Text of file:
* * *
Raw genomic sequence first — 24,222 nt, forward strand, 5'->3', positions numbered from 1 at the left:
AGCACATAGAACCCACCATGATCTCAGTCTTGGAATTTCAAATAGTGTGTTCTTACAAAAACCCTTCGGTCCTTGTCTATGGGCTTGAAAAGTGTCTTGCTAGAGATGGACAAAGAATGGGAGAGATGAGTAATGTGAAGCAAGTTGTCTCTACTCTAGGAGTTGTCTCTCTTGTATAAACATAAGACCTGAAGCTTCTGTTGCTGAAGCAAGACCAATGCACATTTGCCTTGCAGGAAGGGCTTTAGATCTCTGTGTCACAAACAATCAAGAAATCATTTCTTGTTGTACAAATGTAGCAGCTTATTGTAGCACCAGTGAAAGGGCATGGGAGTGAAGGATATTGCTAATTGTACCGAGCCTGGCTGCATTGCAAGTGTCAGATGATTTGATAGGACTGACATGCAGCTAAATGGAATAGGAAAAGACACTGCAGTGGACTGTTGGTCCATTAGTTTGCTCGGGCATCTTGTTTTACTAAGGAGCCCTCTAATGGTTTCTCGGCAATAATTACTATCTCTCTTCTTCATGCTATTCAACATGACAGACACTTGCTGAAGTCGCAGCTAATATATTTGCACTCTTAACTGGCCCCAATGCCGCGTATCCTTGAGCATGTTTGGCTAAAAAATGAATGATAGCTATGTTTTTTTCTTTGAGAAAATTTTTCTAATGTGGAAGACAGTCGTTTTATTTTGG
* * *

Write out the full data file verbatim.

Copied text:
Raw genomic sequence first — 24,222 nt, forward strand, 5'->3', positions numbered from 1 at the left:
AGCACATAGAACCCACCATGATCTCAGTCTTGGAATTTCAAATAGTGTGTTCTTACAAAAACCCTTCGGTCCTTGTCTATGGGCTTGAAAAGTGTCTTGCTAGAGATGGACAAAGAATGGGAGAGATGAGTAATGTGAAGCAAGTTGTCTCTACTCTAGGAGTTGTCTCTCTTGTATAAACATAAGACCTGAAGCTTCTGTTGCTGAAGCAAGACCAATGCACATTTGCCTTGCAGGAAGGGCTTTAGATCTCTGTGTCACAAACAATCAAGAAATCATTTCTTGTTGTACAAATGTAGCAGCTTATTGTAGCACCAGTGAAAGGGCATGGGAGTGAAGGATATTGCTAATTGTACCGAGCCTGGCTGCATTGCAAGTGTCAGATGATTTGATAGGACTGACATGCAGCTAAATGGAATAGGAAAAGACACTGCAGTGGACTGTTGGTCCATTAGTTTGCTCGGGCATCTTGTTTTACTAAGGAGCCCTCTAATGGTTTCTCGGCAATAATTACTATCTCTCTTCTTCATGCTATTCAACATGACAGACACTTGCTGAAGTCGCAGCTAATATATTTGCACTCTTAACTGGCCCCAATGCCGCGTATCCTTGAGCATGTTTGGCTAAAAAATGAATGATAGCTATGTTTTTTTCTTTGAGAAAATTTTTCTAATGTGGAAGACAGTCGTTTTATTTTGG